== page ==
Young in­ven­tors win con­test

Weekend Argus (Saturday Edition) - - GOODPOSTER - MOIRA MCLAUGH­LIN

CHANCES are good that you know some­one who is al­ler­gic to some type of food – maybe peanuts, milk or eggs. Re­searchers at an or­gan­i­sa­tion called the Cen­tre for Dis­ease Con­trol and Preven­tion think that one child in ev­ery 20 has a food al­lergy.

Two US pupils came up with an idea that may help them. It’s called the Food Al­ler­gen De­tec­tor (FAD). “Since so many peo­ple have al­ler­gies, we thought this would be a good idea,” said Pallavi Bhave, 14. De­tect­ing al­ler­gens Pallavi and class­mate Joyce Tian, 13, won a US science com­pe­ti­tion re­cently for com­ing up with the con­cept for FAD. The two girls, who at­tend Kilmer Mid­dle School in Vi­enna, beat 675 teams of sev­enth-to-ninth-graders, from seven states in the US.

While the girls didn’t make the FAD – the nec­es­sary tech­nol­ogy doesn’t ex­ist yet – they came up with the in­for­ma­tion that could lead to its in­ven­tion.

It works like this: Let’s say you are al­ler­gic to peanuts and you go out to din­ner. You or­der choco­late cake for dessert, but you’re wor­ried that it might con­tain peanuts. Take out your FAD and point it at the cake. The FAD would shoot two laser beams at the cake. A list of 50 al­ler­gens would ap­pear on the screen with the word “yes” or “no” be­side them. If “no” ap­pears be­side the word “peanut”, it will be safe to eat the cake. In the fu­ture When she grows up, Pallavi wants to be a ge­netic en­gi­neer; that is some­one who works with DNA (which is the back­bone of all life). Joyce, whose dad is a chemist, has been study­ing the pe­ri­odic ta­ble since she was a tod­dler. (The pe­ri­odic ta­ble is what sci­en­tists use to or­gan­ise chem­i­cal ele­ments, in­clud­ing hy­dro­gen and he­lium.)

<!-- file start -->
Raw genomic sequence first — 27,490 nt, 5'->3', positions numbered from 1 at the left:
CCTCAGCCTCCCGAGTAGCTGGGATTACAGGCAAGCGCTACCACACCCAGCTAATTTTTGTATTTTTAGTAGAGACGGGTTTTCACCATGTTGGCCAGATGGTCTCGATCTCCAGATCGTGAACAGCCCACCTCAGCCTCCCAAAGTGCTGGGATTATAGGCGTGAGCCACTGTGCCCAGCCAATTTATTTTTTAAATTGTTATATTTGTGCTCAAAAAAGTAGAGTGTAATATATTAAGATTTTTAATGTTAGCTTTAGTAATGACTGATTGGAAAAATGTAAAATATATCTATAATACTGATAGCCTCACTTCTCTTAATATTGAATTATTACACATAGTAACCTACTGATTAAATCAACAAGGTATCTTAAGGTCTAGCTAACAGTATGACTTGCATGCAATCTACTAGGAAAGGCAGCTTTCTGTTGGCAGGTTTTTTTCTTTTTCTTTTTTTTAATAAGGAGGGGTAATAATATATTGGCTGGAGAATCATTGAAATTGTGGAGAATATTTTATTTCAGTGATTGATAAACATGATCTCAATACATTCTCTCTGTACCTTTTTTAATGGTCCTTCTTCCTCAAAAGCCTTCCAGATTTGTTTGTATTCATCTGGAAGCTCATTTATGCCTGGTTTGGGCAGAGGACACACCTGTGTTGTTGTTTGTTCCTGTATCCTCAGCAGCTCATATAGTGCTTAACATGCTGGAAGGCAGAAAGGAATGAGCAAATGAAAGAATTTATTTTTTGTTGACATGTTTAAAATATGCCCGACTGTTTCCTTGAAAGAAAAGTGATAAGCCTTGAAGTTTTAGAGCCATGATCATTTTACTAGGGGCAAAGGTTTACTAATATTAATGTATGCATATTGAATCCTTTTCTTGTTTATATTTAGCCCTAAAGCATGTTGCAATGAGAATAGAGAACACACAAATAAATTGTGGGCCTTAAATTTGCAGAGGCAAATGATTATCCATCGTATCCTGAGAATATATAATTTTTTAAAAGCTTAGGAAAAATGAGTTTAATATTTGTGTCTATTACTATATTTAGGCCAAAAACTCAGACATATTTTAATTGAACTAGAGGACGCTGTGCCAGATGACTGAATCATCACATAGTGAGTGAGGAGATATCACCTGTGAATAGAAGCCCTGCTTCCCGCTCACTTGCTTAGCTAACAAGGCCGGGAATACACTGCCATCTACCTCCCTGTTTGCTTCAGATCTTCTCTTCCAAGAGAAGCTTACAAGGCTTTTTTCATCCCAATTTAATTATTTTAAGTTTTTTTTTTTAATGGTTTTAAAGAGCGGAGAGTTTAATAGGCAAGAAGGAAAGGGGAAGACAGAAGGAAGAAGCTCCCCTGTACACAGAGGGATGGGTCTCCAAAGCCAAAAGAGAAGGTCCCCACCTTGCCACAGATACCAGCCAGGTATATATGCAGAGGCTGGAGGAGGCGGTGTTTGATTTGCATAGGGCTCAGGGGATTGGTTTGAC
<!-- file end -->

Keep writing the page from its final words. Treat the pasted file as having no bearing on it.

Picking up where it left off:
PIC­TURE MOIRA MCLAUGH­LIN

YOUNG SCI­EN­TISTS: Joyce Tian, left, and Pallavi Bhave won a national science con­test with their idea for the Food Al­ler­gen De­tec­tor, a de­vice with lasers that would tell peo­ple if a po­ten­tial al­ler­gen, such as nuts or milk, was present in their food.

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